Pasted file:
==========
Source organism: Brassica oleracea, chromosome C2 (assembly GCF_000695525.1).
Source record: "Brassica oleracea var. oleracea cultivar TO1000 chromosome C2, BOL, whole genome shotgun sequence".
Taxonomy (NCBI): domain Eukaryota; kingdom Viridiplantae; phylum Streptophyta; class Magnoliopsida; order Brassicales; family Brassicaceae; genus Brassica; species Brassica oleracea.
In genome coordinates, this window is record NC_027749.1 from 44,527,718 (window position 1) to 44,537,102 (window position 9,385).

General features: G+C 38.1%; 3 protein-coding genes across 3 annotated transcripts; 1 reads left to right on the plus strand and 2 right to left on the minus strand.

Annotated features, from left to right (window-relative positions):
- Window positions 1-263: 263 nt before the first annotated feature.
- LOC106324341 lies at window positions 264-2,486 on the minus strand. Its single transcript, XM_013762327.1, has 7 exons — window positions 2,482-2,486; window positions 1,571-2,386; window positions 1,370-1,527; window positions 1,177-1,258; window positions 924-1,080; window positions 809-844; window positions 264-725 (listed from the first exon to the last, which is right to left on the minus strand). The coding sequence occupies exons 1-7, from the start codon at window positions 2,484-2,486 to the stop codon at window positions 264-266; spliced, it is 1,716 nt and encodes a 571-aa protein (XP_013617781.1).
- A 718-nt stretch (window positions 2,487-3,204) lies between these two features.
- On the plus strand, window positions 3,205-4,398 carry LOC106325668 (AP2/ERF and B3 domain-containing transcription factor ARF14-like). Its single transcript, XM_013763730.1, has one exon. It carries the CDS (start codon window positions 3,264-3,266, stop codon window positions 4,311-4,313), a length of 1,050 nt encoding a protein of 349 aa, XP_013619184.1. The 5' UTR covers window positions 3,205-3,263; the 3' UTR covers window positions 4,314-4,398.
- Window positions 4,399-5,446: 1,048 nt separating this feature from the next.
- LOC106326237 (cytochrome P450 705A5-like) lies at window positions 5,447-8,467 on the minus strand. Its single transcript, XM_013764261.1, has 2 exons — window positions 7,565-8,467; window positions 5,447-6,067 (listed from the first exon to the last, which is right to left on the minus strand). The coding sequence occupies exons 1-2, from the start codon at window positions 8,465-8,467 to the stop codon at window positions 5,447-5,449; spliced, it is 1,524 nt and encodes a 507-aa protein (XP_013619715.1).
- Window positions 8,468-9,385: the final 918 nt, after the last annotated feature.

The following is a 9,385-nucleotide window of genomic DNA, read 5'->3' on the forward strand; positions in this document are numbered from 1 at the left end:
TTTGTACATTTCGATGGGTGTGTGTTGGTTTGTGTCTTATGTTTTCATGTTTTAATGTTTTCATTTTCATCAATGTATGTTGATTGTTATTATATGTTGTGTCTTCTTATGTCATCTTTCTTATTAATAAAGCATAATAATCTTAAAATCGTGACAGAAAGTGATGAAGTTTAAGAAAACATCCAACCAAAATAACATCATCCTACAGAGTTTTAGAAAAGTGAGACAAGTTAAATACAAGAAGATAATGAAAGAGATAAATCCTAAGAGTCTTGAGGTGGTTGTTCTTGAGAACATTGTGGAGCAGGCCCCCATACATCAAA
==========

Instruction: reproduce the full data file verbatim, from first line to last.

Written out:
Source organism: Brassica oleracea, chromosome C2 (assembly GCF_000695525.1).
Source record: "Brassica oleracea var. oleracea cultivar TO1000 chromosome C2, BOL, whole genome shotgun sequence".
Taxonomy (NCBI): domain Eukaryota; kingdom Viridiplantae; phylum Streptophyta; class Magnoliopsida; order Brassicales; family Brassicaceae; genus Brassica; species Brassica oleracea.
In genome coordinates, this window is record NC_027749.1 from 44,527,718 (window position 1) to 44,537,102 (window position 9,385).

General features: G+C 38.1%; 3 protein-coding genes across 3 annotated transcripts; 1 reads left to right on the plus strand and 2 right to left on the minus strand.

Annotated features, from left to right (window-relative positions):
- Window positions 1-263: 263 nt before the first annotated feature.
- LOC106324341 lies at window positions 264-2,486 on the minus strand. Its single transcript, XM_013762327.1, has 7 exons — window positions 2,482-2,486; window positions 1,571-2,386; window positions 1,370-1,527; window positions 1,177-1,258; window positions 924-1,080; window positions 809-844; window positions 264-725 (listed from the first exon to the last, which is right to left on the minus strand). The coding sequence occupies exons 1-7, from the start codon at window positions 2,484-2,486 to the stop codon at window positions 264-266; spliced, it is 1,716 nt and encodes a 571-aa protein (XP_013617781.1).
- A 718-nt stretch (window positions 2,487-3,204) lies between these two features.
- On the plus strand, window positions 3,205-4,398 carry LOC106325668 (AP2/ERF and B3 domain-containing transcription factor ARF14-like). Its single transcript, XM_013763730.1, has one exon. It carries the CDS (start codon window positions 3,264-3,266, stop codon window positions 4,311-4,313), a length of 1,050 nt encoding a protein of 349 aa, XP_013619184.1. The 5' UTR covers window positions 3,205-3,263; the 3' UTR covers window positions 4,314-4,398.
- Window positions 4,399-5,446: 1,048 nt separating this feature from the next.
- LOC106326237 (cytochrome P450 705A5-like) lies at window positions 5,447-8,467 on the minus strand. Its single transcript, XM_013764261.1, has 2 exons — window positions 7,565-8,467; window positions 5,447-6,067 (listed from the first exon to the last, which is right to left on the minus strand). The coding sequence occupies exons 1-2, from the start codon at window positions 8,465-8,467 to the stop codon at window positions 5,447-5,449; spliced, it is 1,524 nt and encodes a 507-aa protein (XP_013619715.1).
- Window positions 8,468-9,385: the final 918 nt, after the last annotated feature.

The following is a 9,385-nucleotide window of genomic DNA, read 5'->3' on the forward strand; positions in this document are numbered from 1 at the left end:
TTTGTACATTTCGATGGGTGTGTGTTGGTTTGTGTCTTATGTTTTCATGTTTTAATGTTTTCATTTTCATCAATGTATGTTGATTGTTATTATATGTTGTGTCTTCTTATGTCATCTTTCTTATTAATAAAGCATAATAATCTTAAAATCGTGACAGAAAGTGATGAAGTTTAAGAAAACATCCAACCAAAATAACATCATCCTACAGAGTTTTAGAAAAGTGAGACAAGTTAAATACAAGAAGATAATGAAAGAGATAAATCCTAAGAGTCTTGAGGTGGTTGTTCTTGAGAACATTGTGGAGCAGGCCCCCATACATCAAA